Bangalore: Popularly known as Black Kites and formerly as Pariah kites, the Milvus migrans is today a creature of the urban milieu, swooping and hovering over dead carcasses and inedible animal parts and inhabiting the densely populated areas of the city which has a high concentration of slaughterhouses, butcher shops and meat markets. A bird of the urban landscape, the Pariah Kites are basically scavengers, feeding mainly on carnivorous food.
Once, they used to feed on small birds, rats and frogs but now they have adapted to feeding on the leftovers and remains of animal carcasses that are strewn indiscriminately near meat shops or dumped at sewage outlets at many places in the city. The dumping yards of K R Market, Vrishbavathy valley, Peenya region, Kumbalgod to Mekadatu are the hunting grounds for these birds but in the process, they are falling prey to contaminated food, laced with chemicals and pesticides.
Most meat shops in the city dump the unpalatable, internal organs like intestines of goat, sheep, cow, pig and predominantly, the head and feathers of birds like hen. Dead animals and their organs are an ideal medium for bacterial growth. Slaughterhouse wastes like blood, bone, and viscera, as well as remains of euthanised cats and dogs passed along by veterinarians and animal shelters, or those meeting a terrible end on highways have found themselves to be the perfect meal for these naive but helpless kites.
The birds have adapted to feeding on the leftovers and remains of animal carcasses strewn indiscriminately.
Apart from this, the sewage water that flows from one end of the city to the other is also laced with these dumpings which inordinately attracts these scavengers in hordes but feeding on this junk, the birds tend to consume other poisonous waste material.
Wildlife biologists say, “Omnivores by nature, they eat anything whether inedible or poisonous and everyone feels they are adaptable and nothing will happen to them but the sight of many of them sitting on wires, poles and buildings of the city, looking frail, delicate and diseased belies this notion totally.”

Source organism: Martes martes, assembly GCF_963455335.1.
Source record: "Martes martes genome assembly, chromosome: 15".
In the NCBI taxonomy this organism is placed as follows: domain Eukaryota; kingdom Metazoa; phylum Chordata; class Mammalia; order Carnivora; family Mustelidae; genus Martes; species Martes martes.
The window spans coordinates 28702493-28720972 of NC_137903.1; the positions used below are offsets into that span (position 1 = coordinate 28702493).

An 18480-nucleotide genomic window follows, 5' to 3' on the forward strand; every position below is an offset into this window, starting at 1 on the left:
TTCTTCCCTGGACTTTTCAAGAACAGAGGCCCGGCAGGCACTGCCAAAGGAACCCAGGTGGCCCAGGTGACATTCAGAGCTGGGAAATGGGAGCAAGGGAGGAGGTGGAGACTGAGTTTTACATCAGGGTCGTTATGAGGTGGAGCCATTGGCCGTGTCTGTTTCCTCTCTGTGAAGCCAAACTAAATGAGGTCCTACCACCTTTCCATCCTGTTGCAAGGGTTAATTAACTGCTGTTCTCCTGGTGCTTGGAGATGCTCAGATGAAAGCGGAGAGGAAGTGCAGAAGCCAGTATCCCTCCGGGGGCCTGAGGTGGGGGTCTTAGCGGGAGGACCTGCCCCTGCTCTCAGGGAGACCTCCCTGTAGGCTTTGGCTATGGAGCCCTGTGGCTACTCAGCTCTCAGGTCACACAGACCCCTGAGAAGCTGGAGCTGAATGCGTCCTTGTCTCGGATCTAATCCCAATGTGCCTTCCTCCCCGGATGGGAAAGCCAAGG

Speaking to City Express, Compassion Unlimited Plus Action (CUPA) Manager, T Ramesh said, “The junk that is indiscriminately thrown in the city has been killing the Black Kite population over the years. The kites flying over the landscape pick up everything that is dumped under their eagle eyes, resulting in disease and death. The inedible innards of the animal which are totally contaminated are consumed by these scavengers. No organised study has been done by the Wildlife authorities or even wildlife groups as according to International Union of Conservation and Nature (IUCN), there is a good population and therefore, not added it to the endangered list."
"However, seeing the prevailing condition, there is definitely a need for scientific study on the decreasing population of kites in Bangalore,” says Ramesh and adds, “There is no specific count method to determine its population and it will be a herculean task for anybody to proceed in its absence.”
Most of the birds face other problems like intense heat and lack of food and this intensifies and multiplies in the breeding season. “We get 7 to 8 kites every day at the BBMP Veterinary Centre.90 per cent of them are suffering from dehydration and other reasons. We feed them for a period of one week and then release them in the wild,” says Sharat Babu, Wildlife Warden, BBMP. He further said sick or injured birds are administered first aid and later rushed to WRRC, Bannerghata for further treatment.
Like other birds, Kites too face the problem of being killed by hired bird watchers over flying zones in the city. Some time ago, an incident of black kites being shot over the HAL Airport boundary was reported although officials denied it. In fact, the BBMP Wildlife Wing had to rush two bleeding kites for treatment as bird-watchers employed by this defence organisation had shot these birds instead of scaring them away.
Unless and until, a proper study is done by the wildlife authorities to ascertain their dwindling number as well as the consequences on their health, the time is not far off when the kites too may join the endangered list in the coming years.
Milvus migrans govinda (Small Indian Kite) is found in Eastern Pakistan region through tropical India and Sri Lanka to Indochina and Malay Peninsula. This dark brown kite is in fact, found throughout the subcontinent.
In India, the population of sub-species Govinda is particularly large, in areas of high human population. Only once a survey was done, in 1967 in the 150 square kilometers of the city of New Delhi that revealed an estimate of about 2,200 pairs or roughly 15 kites per square kilometer.